THESIS
2018

xv, 119 pages : illustrations (chiefly color) ; 30 cm

**Abstract**
This thesis investigates the dynamic magnetic susceptibility and spin-orbit-torque magnetic
random access memory (SOT-MRAM) in two aspects: (1) the general expressions of the dynamic
magnetic susceptibility matrix and anatomy of electric signals and dc-voltage lineshape
in both ferromagnetic resonance (FMR) and spin torque ferromagnetic resonance (st-FMR), and
(2) a new strategy of SOT-MRAM that breaks the current density threshold.

The electrical detection of FMR is a popular tool to probe material parameters like the spin-Hall angle of heavy metals. However, the experimentally extracted material parameters show a
large discrepancy for the same materials with different experiments of various setups and various
sensible analysis, which indicates some missing ingredients in our cu...[

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This thesis investigates the dynamic magnetic susceptibility and spin-orbit-torque magnetic
random access memory (SOT-MRAM) in two aspects: (1) the general expressions of the dynamic
magnetic susceptibility matrix and anatomy of electric signals and dc-voltage lineshape
in both ferromagnetic resonance (FMR) and spin torque ferromagnetic resonance (st-FMR), and
(2) a new strategy of SOT-MRAM that breaks the current density threshold.

The electrical detection of FMR is a popular tool to probe material parameters like the spin-Hall angle of heavy metals. However, the experimentally extracted material parameters show a
large discrepancy for the same materials with different experiments of various setups and various
sensible analysis, which indicates some missing ingredients in our current understanding
of FMR. Since the dynamic magnetic susceptibility is a central quantity of FMR, we firstly
obtain the general form of the dynamic magnetic susceptibility matrix of an arbitrary ferromagnet
based on the causality principle and the fact that the microwave absorption near FMR
is a Lorentzian function of microwave frequency for a fixed static magnetic field. With the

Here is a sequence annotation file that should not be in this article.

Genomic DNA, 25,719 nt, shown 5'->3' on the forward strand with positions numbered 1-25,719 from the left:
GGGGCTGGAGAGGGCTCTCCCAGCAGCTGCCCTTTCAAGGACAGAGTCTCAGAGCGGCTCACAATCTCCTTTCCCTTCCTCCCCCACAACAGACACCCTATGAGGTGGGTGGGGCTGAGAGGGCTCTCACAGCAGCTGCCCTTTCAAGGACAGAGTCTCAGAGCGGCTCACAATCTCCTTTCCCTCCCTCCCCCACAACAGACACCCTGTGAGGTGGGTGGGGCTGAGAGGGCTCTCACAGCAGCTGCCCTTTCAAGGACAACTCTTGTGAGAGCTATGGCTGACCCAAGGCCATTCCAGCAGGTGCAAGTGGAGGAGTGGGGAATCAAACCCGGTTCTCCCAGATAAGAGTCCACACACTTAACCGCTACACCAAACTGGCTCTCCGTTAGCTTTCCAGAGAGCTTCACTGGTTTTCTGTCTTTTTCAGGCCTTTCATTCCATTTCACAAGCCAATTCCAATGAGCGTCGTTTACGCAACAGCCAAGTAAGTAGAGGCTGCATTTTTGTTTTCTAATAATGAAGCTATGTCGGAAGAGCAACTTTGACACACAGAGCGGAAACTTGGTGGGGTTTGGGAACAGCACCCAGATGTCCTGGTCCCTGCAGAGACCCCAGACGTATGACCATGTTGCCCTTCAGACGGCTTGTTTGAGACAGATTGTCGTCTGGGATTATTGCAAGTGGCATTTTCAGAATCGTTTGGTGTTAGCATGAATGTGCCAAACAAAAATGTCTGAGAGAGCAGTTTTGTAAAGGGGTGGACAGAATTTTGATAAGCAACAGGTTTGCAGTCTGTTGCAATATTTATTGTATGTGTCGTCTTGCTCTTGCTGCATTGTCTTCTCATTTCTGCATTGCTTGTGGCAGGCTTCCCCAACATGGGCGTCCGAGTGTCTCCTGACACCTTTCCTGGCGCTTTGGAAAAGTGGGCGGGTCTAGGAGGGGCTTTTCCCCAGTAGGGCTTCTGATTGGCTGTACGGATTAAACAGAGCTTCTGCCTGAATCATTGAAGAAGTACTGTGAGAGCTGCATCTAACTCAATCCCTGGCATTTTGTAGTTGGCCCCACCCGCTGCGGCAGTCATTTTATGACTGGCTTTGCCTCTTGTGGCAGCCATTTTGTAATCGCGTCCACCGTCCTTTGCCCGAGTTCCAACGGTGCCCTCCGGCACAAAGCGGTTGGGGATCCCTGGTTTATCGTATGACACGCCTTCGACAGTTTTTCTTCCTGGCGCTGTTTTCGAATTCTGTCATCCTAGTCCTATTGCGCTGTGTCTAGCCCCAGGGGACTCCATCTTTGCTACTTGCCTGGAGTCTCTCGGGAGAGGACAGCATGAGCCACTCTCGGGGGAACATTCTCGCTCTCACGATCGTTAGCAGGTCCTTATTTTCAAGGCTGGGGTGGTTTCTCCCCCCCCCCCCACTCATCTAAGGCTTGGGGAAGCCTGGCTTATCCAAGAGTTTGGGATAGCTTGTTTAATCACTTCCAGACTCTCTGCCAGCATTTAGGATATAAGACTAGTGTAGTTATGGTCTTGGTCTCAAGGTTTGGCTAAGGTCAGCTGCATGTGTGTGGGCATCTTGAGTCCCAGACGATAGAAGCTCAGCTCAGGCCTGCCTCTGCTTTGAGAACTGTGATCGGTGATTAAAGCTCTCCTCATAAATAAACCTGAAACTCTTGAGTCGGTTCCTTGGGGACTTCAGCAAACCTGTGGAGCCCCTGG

knowledge of the dynamic magnetic susceptibility matrix, the general form of the corresponding
dc-voltage lineshape from electrical detection of FMR is also obtained. Our main findings
are as follows. The dynamic magnetic susceptibility is not a Polder tensor for a material with
an arbitrary magnetic anisotropy. The two off-diagonal matrix elements of the tensor near FMR
are not, in general, opposite to each other. The frequency-dependence of dynamic magnetic
susceptibility near FMR is fully characterized by six real numbers, while its field-dependence is
fully characterized by seven real numbers. A recipe of how to determine these numbers by standard
microwave absorption measurements for a sample with an arbitrary magnetic anisotropy
is also proposed. With these results, one can unambiguously separate the contributions of the
anisotropic magnetoresistance (AMR) and the anomalous Hall effect (AHE) to the dc voltage
signals from the inverse spin-Hall effect (ISHE), and determine the spin-Hall angle.

In recent years, st-FMR is becoming another popular method for measuring the spin-Hall
angle where an rf current is directly applied in the sample, however, the spin-Hall angle was
often over-estimated from st-FMR experiments. Thus, a careful analysis of st-FMR in a heavy-metal/
ferromagnet bilayer system is also carried out. The magnetization in ferromagnet is driven
by both radio-frequency (rf) Oersted field generated by the rf electric current in the system
and so called rf spin-orbit torque from the spin current flowing perpendicularly from the heavy-metal
to the ferromagnet due to the spin-Hall effect. The magnetization motion can resonate
with two rf driving forces. By using the universal form of the dynamic magnetic susceptibility
matrix near FMR, the electric signals originated from the AMR, AHE and ISHE are analyzed
and dc-voltage lineshape near the st-FMR are obtained. A recipe for extracting the spin-Hall
angle of the heavy-metal from the experiments is proposed.

Besides the probing of material parameters by FMR and st-FMR, the manipulation of magnetization
is also an essential issue in the designs of new devices. The SOT-MRAM is a promising
technology for the next generation of data storage devices because writing charge current
does not pass through the memory cells so that the cells do not suffer from the Joule heating and
associated device damaging. However, high reversal current density threshold is a challenging
issue in this technology. This outstanding problem is now solved by a new strategy with a fixed
magnitude of the driven current density and time varying current direction. The theoretical limit
of minimal reversal current density of this new strategy is only a fraction (the Gilbert damping
coefficient) of the threshold current density of the conventional strategy. The Euler-Lagrange
equation for the fastest magnetization reversal path and the optimal current pulse is derived for
an arbitrary magnetic cell and arbitrary spin-orbit torque. For CoFeB/Ta SOT-MRAMs, the
theoretical limit of minimal reversal current density and current density for a GHz switching
rate are respectively of the order of 10

^{5} A/cm

^{2} and 10

^{6} A/cm

^{2} in the new strategy far below 10

^{7}
A/cm

^{2} and 10

^{8} A/cm

^{2} in the conventional strategy. Furthermore, no external magnetic field is
needed for a deterministic switching in the new strategy.

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